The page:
Where art may be law

Published May 16, 2007


Suzanne Ruley remembers one of her first encounters with public art.

Visiting relatives in New York City, the New Jersey girl found herself standing inside an abstract structure, gazing at the sky. She was transfixed.

"I couldn't say I liked it, " recalls Ruley, who now works for Americans for the Arts in Tarpon Springs. "But it moved me."

Ruley is just one of many who want more public art in Tarpon Springs, and hence more aesthetic discussion.

As the City Commission moves closer to considering a public art ordinance - it is expected to come to a vote in the next couple months - art lovers warn that there will always be mixed responses to prominently displayed pieces. That's the point.

"Not everyone's going to like every piece, " said Commissioner Robin Saenger. "Art is controversial. It makes you think."

Saenger, a mixed media artist herself, first brought the idea of an ordinance before the commission about a year ago.

Her pitch: Public art helps create a sense of place and brings vibrancy to a city. It can attract new residents and even businesses. Companies often check to see if cities have public art ordinances when assessing demographics for a potential move.

"Young professionals are attracted to cities with nongeneric communities, art, " she said.

Saenger's proposal resulted in a small committee forming that last month brought a draft ordinance back to the commission.

The ordinance requires 1 percent of new developments' budgets to go toward public art. However, private developers have the slightly cheaper option of contributing money instead to the city's newly created public art fund. The required contribution would be three-fourths of 1 percent of a new development's budget. It also creates a public art board, which will vet artist applications for city-financed work and will work with private developers as they pick their artists.

The ordinance is modeled after a 2006 Clearwater ordinance that "went live" this fall. Under the Clearwater Public Art and Design Program, 1 percent of capital improvement and private development project budgets go toward public art. Instead of creating a specific project, private developers also have the option to donate three-fourths of 1 percent of total construction costs to a city public art discretionary fund.

Earmarking a certain percentage of construction costs for public art is not a novel idea in Florida or the United States. The art can vary from paintings hung after a project is completed to integral design elements such as benches or floor mosaics.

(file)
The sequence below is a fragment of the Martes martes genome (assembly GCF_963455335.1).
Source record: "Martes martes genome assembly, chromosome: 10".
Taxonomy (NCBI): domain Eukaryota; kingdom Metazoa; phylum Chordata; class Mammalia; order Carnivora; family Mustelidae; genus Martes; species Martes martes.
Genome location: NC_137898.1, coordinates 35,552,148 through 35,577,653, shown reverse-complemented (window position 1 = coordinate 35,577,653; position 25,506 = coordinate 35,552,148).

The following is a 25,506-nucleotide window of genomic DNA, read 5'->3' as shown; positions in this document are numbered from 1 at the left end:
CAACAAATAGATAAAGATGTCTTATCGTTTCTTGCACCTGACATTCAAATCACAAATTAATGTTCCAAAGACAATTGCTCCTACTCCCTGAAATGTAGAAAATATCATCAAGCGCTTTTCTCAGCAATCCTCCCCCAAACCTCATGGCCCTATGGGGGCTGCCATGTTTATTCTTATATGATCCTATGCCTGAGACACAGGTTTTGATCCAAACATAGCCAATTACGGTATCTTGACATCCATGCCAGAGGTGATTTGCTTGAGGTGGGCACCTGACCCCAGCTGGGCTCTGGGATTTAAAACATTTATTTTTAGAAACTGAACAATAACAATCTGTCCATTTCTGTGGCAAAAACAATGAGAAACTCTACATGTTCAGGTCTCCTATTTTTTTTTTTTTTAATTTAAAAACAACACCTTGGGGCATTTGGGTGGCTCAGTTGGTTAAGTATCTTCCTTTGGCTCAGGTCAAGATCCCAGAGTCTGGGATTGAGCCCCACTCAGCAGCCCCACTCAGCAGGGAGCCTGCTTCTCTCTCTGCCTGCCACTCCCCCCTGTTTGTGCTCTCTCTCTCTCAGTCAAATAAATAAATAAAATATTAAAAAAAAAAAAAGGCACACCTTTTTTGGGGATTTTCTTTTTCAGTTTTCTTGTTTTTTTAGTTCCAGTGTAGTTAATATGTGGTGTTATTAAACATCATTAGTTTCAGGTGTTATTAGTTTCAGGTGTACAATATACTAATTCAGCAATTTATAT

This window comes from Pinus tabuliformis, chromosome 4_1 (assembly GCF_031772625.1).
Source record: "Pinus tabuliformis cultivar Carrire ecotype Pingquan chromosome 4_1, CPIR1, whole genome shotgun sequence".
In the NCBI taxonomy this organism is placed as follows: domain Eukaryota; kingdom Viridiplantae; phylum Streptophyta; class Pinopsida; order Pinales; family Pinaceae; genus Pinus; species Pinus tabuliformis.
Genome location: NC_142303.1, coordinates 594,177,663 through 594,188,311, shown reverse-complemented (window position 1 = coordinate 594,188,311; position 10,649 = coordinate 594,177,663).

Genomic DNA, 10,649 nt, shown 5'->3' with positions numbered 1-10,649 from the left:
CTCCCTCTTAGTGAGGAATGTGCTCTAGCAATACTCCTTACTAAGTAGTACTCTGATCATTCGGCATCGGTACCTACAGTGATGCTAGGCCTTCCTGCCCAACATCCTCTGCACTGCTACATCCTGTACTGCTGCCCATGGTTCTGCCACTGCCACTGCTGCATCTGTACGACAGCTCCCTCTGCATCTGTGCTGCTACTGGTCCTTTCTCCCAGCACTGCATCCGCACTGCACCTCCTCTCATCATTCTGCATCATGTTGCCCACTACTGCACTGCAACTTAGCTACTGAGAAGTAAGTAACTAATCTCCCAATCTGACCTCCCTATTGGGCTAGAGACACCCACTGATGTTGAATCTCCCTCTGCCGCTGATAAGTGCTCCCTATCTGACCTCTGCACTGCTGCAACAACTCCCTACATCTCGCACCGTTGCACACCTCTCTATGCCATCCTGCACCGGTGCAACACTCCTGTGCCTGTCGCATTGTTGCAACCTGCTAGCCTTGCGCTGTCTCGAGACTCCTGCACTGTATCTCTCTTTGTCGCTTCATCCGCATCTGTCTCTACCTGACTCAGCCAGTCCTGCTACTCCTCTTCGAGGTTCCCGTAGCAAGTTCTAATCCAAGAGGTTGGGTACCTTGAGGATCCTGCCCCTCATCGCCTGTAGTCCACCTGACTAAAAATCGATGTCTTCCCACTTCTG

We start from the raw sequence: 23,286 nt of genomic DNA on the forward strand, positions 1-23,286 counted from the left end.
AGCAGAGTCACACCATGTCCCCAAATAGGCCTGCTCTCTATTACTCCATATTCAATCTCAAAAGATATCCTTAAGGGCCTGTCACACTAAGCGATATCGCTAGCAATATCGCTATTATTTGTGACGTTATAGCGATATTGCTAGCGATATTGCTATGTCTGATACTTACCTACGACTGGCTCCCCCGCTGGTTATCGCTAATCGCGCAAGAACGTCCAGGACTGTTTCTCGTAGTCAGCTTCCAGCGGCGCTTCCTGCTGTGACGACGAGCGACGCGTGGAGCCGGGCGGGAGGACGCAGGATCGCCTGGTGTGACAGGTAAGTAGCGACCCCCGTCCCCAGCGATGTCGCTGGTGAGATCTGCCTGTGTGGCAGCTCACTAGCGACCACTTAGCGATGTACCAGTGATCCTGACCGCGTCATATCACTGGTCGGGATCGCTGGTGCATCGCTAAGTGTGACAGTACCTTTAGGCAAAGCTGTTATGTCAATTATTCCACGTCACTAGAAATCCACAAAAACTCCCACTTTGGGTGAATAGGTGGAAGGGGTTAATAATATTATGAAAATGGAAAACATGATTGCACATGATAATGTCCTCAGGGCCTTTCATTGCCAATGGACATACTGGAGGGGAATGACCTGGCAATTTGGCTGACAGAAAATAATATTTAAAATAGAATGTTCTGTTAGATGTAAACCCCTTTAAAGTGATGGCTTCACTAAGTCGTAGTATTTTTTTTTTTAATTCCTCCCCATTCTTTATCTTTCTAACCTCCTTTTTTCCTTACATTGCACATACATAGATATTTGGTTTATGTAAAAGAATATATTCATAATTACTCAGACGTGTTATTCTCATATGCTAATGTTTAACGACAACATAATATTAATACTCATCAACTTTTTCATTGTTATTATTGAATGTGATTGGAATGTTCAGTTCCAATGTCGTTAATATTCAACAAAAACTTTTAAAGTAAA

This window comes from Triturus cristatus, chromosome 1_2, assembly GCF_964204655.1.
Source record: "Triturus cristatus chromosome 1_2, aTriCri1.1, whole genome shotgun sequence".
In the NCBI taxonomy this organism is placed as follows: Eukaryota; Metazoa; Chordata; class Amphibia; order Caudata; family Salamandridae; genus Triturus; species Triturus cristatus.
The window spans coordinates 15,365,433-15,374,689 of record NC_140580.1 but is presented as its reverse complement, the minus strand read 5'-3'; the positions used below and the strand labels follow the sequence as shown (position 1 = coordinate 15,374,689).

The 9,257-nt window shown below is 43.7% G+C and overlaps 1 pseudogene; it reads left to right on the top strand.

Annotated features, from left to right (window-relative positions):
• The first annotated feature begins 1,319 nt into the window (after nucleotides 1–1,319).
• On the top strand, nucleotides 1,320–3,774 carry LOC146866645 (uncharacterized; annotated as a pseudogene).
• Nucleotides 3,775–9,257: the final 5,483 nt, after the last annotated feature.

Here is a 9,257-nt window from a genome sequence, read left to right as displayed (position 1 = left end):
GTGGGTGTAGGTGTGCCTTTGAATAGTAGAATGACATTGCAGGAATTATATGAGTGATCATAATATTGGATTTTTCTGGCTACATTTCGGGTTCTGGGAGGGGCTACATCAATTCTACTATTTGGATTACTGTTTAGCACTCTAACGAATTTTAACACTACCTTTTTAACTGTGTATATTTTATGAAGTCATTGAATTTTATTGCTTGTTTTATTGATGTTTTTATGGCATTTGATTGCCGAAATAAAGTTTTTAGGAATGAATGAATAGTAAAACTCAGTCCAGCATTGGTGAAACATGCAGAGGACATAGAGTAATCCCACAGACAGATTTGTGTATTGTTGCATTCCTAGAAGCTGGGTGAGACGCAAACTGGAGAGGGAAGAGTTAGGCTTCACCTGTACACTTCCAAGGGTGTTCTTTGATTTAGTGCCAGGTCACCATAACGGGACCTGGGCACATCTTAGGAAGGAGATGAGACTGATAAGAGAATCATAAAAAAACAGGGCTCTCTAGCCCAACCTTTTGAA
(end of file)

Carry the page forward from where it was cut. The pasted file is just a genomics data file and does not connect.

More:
The state of Florida, including its universities, Hillsborough and Pinellas counties, Tampa and St. Petersburg, all have such requirements. But not all public art ordinances require participation by private developers, and mandatory percentages can vary. The State of Florida Art in State Buildings, for example, requires just one-half of 1 percent of construction costs for public facilities to be dedicated to art.

Kathleen Monahan, Tarpon Springs' cultural and civic services director, said she expects board members will pay close attention to what pieces are appropriate in different areas, and for Tarpon Springs in general.

"I don't think shock value is of interest here, " she said. "This isn't San Francisco."

For the most part, commissioners welcomed the public art concept.

Commissioner Peter Dalacos had a few concerns about the public art ordinance itself.

In its draft form, the ordinance requires public art contributions for private developments with budgets over $1-million and city capital improvement projects of over $500, 000. Dalacos didn't understand why this disparity exists.

He also took issue with the board being authorized to spend up to $25, 000 of fund money for individual projects without the commission's approval.

Attorneys are re-examining the ordinance and will soon bring a new version before the commission.

Despite his reservations, Dalacos pointed out that "in general, I'm in favor of it." Public art "almost becomes its own attraction."

Even if people don't necessarily like it.

"I hope the pieces don't make everyone happy, " Ruley said. "If no one said anything, it would have no effect, as if it were never there."

Elena Lesley can be reached at elesley@sptimes.com or (727) 445-4167.